and totalitarianism. 39. 48, 49, 55

Lefebvre, Georges 70
Legendre, Louis 60, 62
Leroux, Pierre 96, 135. 139, 214, 249 .

and immortality 256. 257, 263, 281
Levi-Strauss, c: 10, 95
liberalism

and democracy 41
and human rights 22, 23-5
neo-liberalism, and rights 42 '
and public opinion 35

liberty
in Ferrari 147
and the French Revolution 106. 1 2 1 ,

122, 123
and Machiavelli 139, 146
in Quinet 130
and the Revolutionary Terror 68,

'

7 1 , 72, 73, 74. 76, 77-8, 79,
127

Louis XVI, King of France 244-7, 250
Louis-Philippe. King of France 135,

148, 214
Louvet. Jean Baptiste 86

Machiavelli, Niccoli> 5. 130
Ferrari on 136-7, J.3S, 139-48
and immortality 272-3

Maistre, J. de 139. 214
Manent, Pierre 30, 33, 34, 35
Manuel, Eugene 125
Marat, Jean Paul 68, 83, 86. 125
Marx. Karl IS, 3S, 105, 21S

and bourgeois society 35
and the Comnzunist Manifesto 1 .

149--62. 276
and Ferrari 137
and philosophy 5 1-2
and rationalism 45--6
and the rights of man 23, 32. 33-4

Marxism
and the French Revolution 98, 99,

100-2
and history 5
and Marx 149. 150. 1 5 1 . 152
and political philosophy 3-4. 12
and politics 91

Index 293

and totalitarianism to
materialism. in Tocqueville 250--60
Mer!eau-Ponty, Maurice 20, 47, 152.

218, 233
Michelet. Jules 34, 4 1 , 1 2 1 , 133, 134.

214, 23 1 , 272
and the French Revolution 96-7,

1 15-16, 1 17-20
and immortality 268, 276
and the theologico-political 236-49.

254, 255
Mignet, F. 231
militants, revolutionary 106
Mirabeau, H. 109
modernity, and democracy 55
monarchy 237

in Buchez 1 1 6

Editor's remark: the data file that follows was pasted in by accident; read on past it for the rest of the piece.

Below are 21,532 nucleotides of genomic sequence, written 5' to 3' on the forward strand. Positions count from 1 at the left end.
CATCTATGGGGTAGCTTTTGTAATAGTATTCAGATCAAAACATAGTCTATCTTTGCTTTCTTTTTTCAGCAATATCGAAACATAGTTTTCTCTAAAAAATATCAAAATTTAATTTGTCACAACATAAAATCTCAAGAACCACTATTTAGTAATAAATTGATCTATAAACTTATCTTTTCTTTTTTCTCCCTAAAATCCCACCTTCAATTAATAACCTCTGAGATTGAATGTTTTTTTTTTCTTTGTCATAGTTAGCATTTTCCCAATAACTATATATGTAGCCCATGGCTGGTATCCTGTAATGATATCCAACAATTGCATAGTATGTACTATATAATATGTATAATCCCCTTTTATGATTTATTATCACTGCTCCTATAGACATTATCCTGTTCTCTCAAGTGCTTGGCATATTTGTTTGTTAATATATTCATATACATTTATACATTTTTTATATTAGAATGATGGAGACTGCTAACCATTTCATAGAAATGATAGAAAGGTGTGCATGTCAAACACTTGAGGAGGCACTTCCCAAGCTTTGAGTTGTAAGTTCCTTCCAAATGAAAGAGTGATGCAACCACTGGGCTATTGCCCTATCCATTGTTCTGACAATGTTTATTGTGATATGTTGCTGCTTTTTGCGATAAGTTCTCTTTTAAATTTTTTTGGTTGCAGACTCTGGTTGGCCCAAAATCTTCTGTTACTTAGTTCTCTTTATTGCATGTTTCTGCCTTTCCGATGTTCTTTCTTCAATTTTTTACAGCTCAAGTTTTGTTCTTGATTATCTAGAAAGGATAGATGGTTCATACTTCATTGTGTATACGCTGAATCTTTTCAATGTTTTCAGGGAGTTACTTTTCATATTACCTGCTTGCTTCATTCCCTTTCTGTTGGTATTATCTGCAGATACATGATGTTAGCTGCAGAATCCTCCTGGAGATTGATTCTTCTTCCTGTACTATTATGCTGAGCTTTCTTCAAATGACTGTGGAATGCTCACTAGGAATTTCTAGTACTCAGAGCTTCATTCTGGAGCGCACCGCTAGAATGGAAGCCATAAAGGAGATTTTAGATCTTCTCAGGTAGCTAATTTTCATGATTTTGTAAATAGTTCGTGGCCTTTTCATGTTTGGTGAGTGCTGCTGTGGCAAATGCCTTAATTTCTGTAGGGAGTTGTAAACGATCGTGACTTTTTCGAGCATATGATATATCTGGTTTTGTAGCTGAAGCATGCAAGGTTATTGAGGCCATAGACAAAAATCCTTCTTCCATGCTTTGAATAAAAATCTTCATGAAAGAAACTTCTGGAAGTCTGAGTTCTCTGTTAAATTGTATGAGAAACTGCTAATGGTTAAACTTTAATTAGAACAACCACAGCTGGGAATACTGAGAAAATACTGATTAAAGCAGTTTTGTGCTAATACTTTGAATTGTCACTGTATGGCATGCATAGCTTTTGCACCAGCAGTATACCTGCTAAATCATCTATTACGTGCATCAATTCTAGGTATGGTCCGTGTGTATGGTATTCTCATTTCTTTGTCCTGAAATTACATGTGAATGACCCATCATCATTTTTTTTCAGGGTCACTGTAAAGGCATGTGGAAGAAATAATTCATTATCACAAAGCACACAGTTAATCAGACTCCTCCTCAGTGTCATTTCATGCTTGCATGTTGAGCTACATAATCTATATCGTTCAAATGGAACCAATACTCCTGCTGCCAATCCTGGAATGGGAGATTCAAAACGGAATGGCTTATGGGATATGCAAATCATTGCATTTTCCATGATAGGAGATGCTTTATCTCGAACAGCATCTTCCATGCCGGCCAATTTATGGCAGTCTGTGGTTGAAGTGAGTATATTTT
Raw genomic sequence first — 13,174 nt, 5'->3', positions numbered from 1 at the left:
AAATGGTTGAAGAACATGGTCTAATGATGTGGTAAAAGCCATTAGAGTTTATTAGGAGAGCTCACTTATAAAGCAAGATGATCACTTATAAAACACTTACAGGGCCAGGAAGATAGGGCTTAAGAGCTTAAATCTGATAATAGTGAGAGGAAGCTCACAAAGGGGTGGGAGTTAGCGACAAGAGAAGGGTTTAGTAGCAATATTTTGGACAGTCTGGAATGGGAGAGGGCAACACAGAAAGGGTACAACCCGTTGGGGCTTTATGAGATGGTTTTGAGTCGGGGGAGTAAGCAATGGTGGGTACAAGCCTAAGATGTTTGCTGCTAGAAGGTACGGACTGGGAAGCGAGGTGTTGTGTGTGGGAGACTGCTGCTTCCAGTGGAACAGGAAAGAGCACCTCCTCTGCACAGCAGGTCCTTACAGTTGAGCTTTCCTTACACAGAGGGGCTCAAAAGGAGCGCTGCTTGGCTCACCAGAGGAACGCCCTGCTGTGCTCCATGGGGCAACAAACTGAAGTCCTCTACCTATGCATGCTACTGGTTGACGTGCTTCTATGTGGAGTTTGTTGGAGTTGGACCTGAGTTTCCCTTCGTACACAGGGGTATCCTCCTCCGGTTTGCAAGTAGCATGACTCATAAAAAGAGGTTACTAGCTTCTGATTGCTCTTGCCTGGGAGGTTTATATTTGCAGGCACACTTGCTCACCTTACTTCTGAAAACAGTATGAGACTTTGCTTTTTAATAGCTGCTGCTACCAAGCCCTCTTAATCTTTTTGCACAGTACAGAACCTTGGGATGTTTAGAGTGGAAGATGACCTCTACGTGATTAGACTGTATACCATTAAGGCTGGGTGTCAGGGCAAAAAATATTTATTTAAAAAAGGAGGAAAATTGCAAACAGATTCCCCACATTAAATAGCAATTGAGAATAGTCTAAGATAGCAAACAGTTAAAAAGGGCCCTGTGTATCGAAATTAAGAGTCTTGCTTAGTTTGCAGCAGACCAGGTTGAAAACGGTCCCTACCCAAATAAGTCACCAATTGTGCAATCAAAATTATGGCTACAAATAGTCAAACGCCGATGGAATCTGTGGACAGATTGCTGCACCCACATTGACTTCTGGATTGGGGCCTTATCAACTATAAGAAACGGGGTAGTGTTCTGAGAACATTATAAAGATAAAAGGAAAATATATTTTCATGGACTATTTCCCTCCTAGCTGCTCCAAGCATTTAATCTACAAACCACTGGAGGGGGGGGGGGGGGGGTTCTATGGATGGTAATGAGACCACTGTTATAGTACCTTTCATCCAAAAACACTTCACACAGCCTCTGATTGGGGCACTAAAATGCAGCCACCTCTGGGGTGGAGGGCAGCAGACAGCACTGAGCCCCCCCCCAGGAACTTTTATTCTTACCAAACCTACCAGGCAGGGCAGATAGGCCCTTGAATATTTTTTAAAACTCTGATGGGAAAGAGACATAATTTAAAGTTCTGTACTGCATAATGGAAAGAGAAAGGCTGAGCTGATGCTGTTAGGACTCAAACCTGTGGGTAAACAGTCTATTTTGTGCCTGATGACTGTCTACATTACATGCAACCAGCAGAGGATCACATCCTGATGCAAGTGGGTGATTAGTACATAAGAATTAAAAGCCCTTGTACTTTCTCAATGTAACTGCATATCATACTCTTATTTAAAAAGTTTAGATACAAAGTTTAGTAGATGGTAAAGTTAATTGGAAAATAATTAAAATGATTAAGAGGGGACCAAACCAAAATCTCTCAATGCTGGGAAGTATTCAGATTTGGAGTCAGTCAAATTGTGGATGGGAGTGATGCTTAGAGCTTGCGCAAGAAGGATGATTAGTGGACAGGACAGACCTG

and Chateaubriand 27&-9
and democracy 16-18, 27
and equality 188
and the French Revolution 97, 100,

102, 103. 1 10, l l l . 1 12, 1 14,
1 16, 1 17 , 120

and immortality 26&-9
priestly conception of 23&-9. 242,

243-S. 250-4
and the Revolutionary Terror 7 1 ,

78. 79
and the rights of man 30. 3 1

Montesquieu, C . 5 , 24, 193, 241
Moses 129

Nabakov, Vladimir 282
Napoleon Bonaparte 141-2
Napoleon III (Louis Napoleon) 137-8
nation, the

and sovereignty 30-1
and the theologico-political 231-2

Natural Right and History
(Strauss) 12

natural rights 30,31
Nazism

and Arendt 46, 47
and philosophers 20, 233

nihilism 54

On Revolution (Arendt) 267
On the Jewish Question (Mmx) 30,

32, 33
opinion

differences of 222
freedom of 23. 32, 33, 35

and the French Revolution 109,
1 10-1 1

and rights 42
in Tocqueville 198, 205
see also public opinion

order, and the French Revolution 122
Ost, Fran,ois 22

Pachet, Pierre 44
Peguy, Charles Pierre 33
people, the

and the French Revolution 79,
107-8, I l l , 132-4

in Tocqueville 205, 206. 208
Petion, J. 63, 65
Peyrefitte, Alain 44
philosophical societies, and the French

Revolution 1 1 1-12, 1 13
philosophy

in Arendt 5 1
, critique of religion 223-4

see also political philosophy
Plato 2, 3, 6, 5 1 , 55
plot. the. and the French Revolution

107, lOS
political, the

in Arendt 6, 45-55, 265
defining I , 10-1 1 , 216-18

political freedom
in Constant 17 1-2
in Saint-Simon 175
in Tocqueville 165-Q, 168, 170,

17&-9, 195. 201
political philosophy 2. 3-6, 9--20. 150,

217
and political science 2 1 9-21 , 225
and religion 22S-9

political science 2, 3. 10-12, 21&-19
political sociology 2 . 1 0- 1 1
power

Communism as 152
in Constant 1 7 1
and democracy 17-18, 19. 39, 225-8
and democracy . in Tocqueville

203, 205, 206-7, 20&-9
despotic, and· the Revolutionary

Terror 75--6
as an empty place 232. 233
in Ferrari 147
and the French Revolution 102. 106.

107-12. 122
in Furet 9 1 , 92